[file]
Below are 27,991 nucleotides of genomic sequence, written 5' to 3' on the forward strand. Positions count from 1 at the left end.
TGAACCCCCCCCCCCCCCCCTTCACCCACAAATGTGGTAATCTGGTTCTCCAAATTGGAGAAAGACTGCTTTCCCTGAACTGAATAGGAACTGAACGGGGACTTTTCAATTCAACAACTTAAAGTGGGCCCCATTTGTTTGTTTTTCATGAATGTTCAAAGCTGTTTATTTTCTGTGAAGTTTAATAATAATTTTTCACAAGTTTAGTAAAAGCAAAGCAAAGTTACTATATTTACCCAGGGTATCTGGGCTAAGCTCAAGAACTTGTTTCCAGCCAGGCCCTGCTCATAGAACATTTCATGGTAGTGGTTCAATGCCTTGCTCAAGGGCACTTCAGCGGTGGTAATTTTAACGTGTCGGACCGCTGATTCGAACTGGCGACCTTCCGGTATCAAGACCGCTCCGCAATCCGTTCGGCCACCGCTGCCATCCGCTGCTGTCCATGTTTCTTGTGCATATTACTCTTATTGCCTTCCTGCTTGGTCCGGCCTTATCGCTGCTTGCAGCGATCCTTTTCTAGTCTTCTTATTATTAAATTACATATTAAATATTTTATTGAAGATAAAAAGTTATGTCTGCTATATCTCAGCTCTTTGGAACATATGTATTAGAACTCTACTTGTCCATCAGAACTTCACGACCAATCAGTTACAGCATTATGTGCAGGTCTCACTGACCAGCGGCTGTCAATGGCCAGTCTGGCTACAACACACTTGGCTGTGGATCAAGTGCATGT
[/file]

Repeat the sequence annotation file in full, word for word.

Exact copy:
Below are 27,991 nucleotides of genomic sequence, written 5' to 3' on the forward strand. Positions count from 1 at the left end.
TGAACCCCCCCCCCCCCCCCTTCACCCACAAATGTGGTAATCTGGTTCTCCAAATTGGAGAAAGACTGCTTTCCCTGAACTGAATAGGAACTGAACGGGGACTTTTCAATTCAACAACTTAAAGTGGGCCCCATTTGTTTGTTTTTCATGAATGTTCAAAGCTGTTTATTTTCTGTGAAGTTTAATAATAATTTTTCACAAGTTTAGTAAAAGCAAAGCAAAGTTACTATATTTACCCAGGGTATCTGGGCTAAGCTCAAGAACTTGTTTCCAGCCAGGCCCTGCTCATAGAACATTTCATGGTAGTGGTTCAATGCCTTGCTCAAGGGCACTTCAGCGGTGGTAATTTTAACGTGTCGGACCGCTGATTCGAACTGGCGACCTTCCGGTATCAAGACCGCTCCGCAATCCGTTCGGCCACCGCTGCCATCCGCTGCTGTCCATGTTTCTTGTGCATATTACTCTTATTGCCTTCCTGCTTGGTCCGGCCTTATCGCTGCTTGCAGCGATCCTTTTCTAGTCTTCTTATTATTAAATTACATATTAAATATTTTATTGAAGATAAAAAGTTATGTCTGCTATATCTCAGCTCTTTGGAACATATGTATTAGAACTCTACTTGTCCATCAGAACTTCACGACCAATCAGTTACAGCATTATGTGCAGGTCTCACTGACCAGCGGCTGTCAATGGCCAGTCTGGCTACAACACACTTGGCTGTGGATCAAGTGCATGT